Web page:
Visa announces interoperable blockchain platform for converting CBDC and stablecoins

The international payment network Visa announced it would create a platform for the compatibility of various blockchains. It will allow to perform cross-border transactions and convert central-bank digital currencies and stablecoins.

According to a document published on the Visa website, using the platform, users will be able to seamlessly make cross-border payments and convert some national digital currencies to others, as well as stablecoins. The key goal of the project is to ensure the compatibility of various blockchains and to strengthen their interaction with each other. Visa’s solution is a Universal Payment Channel (UPC) that processes transactions outside the blockchain. This solves the problem of scalability and time delays associated with on-chain transactions.

The UPC payment channel is described in the Visa document as a universal correspondent bank that requires the user to be identified only once, unlike bank transfers. Wallet providers will be setting up UPC hub channels to enable cross-border payments with multiple CBDCs. To do this, the wallet provider must provide identification and collateral. He can then start performing cross-chain transactions.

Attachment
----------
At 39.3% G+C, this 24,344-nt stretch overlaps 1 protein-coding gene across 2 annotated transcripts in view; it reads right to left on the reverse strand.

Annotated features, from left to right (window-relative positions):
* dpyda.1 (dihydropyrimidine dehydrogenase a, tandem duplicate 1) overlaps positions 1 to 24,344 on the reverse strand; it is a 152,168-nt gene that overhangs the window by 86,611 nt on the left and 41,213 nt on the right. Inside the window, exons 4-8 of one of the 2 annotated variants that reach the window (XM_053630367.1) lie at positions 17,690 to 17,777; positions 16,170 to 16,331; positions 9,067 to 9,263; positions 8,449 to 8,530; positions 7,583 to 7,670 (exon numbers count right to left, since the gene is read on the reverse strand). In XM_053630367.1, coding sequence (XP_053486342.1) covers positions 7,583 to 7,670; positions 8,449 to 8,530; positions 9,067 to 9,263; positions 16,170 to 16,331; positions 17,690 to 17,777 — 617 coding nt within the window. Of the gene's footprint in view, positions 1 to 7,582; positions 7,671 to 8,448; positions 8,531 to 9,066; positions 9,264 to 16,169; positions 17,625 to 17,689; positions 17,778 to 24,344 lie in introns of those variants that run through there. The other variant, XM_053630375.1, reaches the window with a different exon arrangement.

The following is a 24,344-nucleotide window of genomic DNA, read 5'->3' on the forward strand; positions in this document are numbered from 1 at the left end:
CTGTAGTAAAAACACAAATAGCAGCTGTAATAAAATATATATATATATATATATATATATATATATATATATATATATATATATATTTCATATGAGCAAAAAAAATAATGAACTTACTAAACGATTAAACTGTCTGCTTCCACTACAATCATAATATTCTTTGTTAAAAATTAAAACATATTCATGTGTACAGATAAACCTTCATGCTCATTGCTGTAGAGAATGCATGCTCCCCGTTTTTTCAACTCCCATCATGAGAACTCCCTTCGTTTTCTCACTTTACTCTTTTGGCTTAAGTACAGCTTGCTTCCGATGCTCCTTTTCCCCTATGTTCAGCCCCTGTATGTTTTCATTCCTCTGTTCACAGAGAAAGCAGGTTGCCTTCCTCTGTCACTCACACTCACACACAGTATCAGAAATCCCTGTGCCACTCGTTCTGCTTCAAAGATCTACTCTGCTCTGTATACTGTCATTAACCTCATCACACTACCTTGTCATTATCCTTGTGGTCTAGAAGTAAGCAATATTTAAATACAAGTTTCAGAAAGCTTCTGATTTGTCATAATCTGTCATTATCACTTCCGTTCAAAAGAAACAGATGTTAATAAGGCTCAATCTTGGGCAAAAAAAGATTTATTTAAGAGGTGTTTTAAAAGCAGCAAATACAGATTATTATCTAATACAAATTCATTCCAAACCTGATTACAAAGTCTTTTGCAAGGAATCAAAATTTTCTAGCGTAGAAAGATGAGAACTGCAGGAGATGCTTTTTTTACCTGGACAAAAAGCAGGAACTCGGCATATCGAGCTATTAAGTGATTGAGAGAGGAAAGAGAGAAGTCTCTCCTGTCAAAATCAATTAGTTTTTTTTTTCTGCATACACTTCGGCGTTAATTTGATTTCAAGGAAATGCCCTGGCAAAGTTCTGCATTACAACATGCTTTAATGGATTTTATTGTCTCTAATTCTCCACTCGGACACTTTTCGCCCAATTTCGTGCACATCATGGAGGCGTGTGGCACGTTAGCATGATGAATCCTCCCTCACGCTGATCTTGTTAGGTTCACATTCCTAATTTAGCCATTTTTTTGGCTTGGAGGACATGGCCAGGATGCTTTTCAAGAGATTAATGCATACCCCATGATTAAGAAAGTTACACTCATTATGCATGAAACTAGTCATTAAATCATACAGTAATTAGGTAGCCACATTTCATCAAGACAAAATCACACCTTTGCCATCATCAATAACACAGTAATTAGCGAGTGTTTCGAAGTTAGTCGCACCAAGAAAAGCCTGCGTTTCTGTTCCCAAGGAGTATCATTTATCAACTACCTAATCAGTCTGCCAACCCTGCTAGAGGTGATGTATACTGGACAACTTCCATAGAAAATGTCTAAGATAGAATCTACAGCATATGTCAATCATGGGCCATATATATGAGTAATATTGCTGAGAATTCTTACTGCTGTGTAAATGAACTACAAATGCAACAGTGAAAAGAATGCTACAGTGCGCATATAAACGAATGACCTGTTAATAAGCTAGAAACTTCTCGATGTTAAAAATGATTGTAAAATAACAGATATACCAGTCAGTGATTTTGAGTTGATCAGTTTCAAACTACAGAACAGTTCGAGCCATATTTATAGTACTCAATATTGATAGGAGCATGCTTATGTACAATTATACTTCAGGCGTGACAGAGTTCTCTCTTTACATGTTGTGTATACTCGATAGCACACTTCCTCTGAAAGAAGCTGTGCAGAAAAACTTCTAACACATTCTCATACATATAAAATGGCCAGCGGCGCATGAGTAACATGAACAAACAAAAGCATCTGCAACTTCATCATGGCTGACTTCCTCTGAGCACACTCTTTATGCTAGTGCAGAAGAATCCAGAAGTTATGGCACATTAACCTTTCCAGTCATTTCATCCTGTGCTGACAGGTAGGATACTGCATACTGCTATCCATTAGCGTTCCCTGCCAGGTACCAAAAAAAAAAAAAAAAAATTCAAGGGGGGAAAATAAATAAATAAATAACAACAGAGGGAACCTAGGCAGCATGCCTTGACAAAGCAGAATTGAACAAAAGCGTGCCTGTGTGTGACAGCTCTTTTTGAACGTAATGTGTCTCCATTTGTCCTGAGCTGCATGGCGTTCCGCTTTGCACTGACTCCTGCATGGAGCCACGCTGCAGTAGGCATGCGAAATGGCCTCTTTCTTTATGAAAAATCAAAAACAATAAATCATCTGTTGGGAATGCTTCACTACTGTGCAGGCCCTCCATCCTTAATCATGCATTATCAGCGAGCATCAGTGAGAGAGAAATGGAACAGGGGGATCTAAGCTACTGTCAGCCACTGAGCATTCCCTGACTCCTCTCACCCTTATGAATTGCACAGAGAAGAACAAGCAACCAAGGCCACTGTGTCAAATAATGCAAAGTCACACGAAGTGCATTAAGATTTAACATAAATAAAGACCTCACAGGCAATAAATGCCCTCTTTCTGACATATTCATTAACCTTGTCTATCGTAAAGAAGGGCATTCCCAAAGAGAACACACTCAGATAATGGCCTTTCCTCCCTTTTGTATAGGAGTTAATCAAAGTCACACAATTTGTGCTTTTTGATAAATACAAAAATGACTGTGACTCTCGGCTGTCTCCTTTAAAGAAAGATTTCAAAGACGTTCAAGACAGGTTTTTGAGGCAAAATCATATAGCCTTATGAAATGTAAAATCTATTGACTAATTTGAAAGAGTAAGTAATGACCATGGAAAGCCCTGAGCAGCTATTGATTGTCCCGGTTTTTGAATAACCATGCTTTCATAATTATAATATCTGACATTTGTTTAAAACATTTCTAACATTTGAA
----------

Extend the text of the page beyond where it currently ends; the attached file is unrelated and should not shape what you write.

“Clients register with a UPC hub to route their transactions to other clients. Note that this routing requires zero trust to be placed on the UPC hub (the UPC hub does not need to be trusted like a central intermediary).”

The document says the UPC hub “acts as a gateway to receive payment requests from registered sending parties and routes them to registered recipient parties. The UPC hub is trusted to be highly available and process payment requests, and by design, its operation is fully transparent to any entity that can read the state of the two ledgers. Our protocol requires the UPC hub to authorize every payment that happens between the parties off the ledger.”

Earlier, the G20 emphasized that CBDCs are one of the possible ways to solve the problem of high costs of cross-border payments.

Via: 2Coinfox.info

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